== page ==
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Article
A Poisoned Apple? The Use of Secret Evidence and Secret Hearings to Combat Terrorism in Australia.
ECU Publications 2011
  • Michael Crowley, Edith Cowan University
Publication Date
1-1-2011
Document Type
Conference Proceeding
Publisher
Edith Cowan University
Faculty
Faculty of Business and Law
School
School of Law and Justice / Security Research Centre (secAU)
RAS ID
13377
Comments

This article was originally published as: Crowley, M. (2011). A poisoned apple? The use of secret evidence and secret hearings to combat terrorism in Australia. Paper presented at the 1st Australian Counter Terrorism Conference. Perth, Western Australia. Original article available here

Abstract

The use of secrecy in the form of secret evidence and secret hearings had a limited role in modern democracies where the focus is on open justice. This changed after the events of 11 September 2001. Secrecy may be a necessary adjunct to maintaining military options, for combating organised crime and countering terrorism but like a double-edged sword it can also cut into the fabric of the democratic state via abuses of power, and the maintenance and expansion of organisations beyond their usefulness. This paper considers the use of secrecy in Australia with particular reference to its impact on the administration of justice in terrorism matters. It reveals an increased use of secret evidence covered by new legislation that directly impacts on the trial process. It raises issues of fairness to accused persons and others who may be required to obtain security clearances to do their job. For the present, the system seems to work fairly, if only because of the skill, ability and commitment to fair justice of parties who work in the criminal justice system; but, there is a clear potential for abuse by those who say they require secrecy to protect Australians from terrorists.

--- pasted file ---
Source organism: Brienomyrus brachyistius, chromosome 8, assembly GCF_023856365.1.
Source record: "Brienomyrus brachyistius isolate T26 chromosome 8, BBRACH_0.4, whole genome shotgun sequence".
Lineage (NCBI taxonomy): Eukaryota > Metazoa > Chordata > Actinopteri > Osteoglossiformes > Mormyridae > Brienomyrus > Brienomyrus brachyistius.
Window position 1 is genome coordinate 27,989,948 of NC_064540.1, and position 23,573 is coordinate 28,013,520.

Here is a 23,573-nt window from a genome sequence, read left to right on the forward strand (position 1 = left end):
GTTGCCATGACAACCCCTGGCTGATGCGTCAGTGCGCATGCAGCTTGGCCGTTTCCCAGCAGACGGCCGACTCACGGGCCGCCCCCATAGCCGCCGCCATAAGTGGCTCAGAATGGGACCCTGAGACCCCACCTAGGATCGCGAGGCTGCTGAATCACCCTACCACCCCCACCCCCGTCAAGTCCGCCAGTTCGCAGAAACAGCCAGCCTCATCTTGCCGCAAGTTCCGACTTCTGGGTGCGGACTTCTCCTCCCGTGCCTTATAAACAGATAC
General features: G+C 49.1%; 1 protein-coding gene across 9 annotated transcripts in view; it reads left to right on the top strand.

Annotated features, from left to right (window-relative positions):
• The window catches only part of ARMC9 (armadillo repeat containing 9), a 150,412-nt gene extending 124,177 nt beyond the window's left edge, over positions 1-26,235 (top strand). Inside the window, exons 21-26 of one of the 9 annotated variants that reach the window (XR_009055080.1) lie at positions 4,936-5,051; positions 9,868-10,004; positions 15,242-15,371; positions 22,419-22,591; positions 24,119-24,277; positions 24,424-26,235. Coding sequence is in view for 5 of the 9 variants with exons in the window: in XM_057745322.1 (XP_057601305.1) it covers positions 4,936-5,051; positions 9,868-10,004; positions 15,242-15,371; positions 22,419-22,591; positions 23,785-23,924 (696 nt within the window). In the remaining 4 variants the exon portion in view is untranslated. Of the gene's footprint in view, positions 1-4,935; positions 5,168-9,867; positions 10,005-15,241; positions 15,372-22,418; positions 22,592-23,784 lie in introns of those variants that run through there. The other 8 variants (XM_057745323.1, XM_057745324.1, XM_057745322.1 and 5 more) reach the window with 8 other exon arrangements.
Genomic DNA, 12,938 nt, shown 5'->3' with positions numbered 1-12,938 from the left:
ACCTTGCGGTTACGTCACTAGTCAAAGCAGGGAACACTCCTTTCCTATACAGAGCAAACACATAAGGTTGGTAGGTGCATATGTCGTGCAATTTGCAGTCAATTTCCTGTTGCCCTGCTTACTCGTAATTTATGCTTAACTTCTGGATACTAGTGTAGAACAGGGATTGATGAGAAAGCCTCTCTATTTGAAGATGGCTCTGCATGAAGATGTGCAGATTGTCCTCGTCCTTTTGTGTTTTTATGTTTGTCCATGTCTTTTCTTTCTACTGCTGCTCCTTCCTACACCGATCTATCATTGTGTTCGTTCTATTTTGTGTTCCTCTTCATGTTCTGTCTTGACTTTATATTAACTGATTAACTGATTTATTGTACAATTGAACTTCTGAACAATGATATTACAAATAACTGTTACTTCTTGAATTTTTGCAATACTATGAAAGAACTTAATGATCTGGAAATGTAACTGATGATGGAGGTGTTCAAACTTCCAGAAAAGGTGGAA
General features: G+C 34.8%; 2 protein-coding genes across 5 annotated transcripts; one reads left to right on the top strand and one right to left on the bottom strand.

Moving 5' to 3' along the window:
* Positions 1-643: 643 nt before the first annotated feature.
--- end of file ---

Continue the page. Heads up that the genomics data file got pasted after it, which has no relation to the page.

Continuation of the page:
Access Rights

Open Access

Citation Information
Michael Crowley. "A Poisoned Apple? The Use of Secret Evidence and Secret Hearings to Combat Terrorism in Australia." (2011)
Available at: http://works.bepress.com/michael_crowley/1/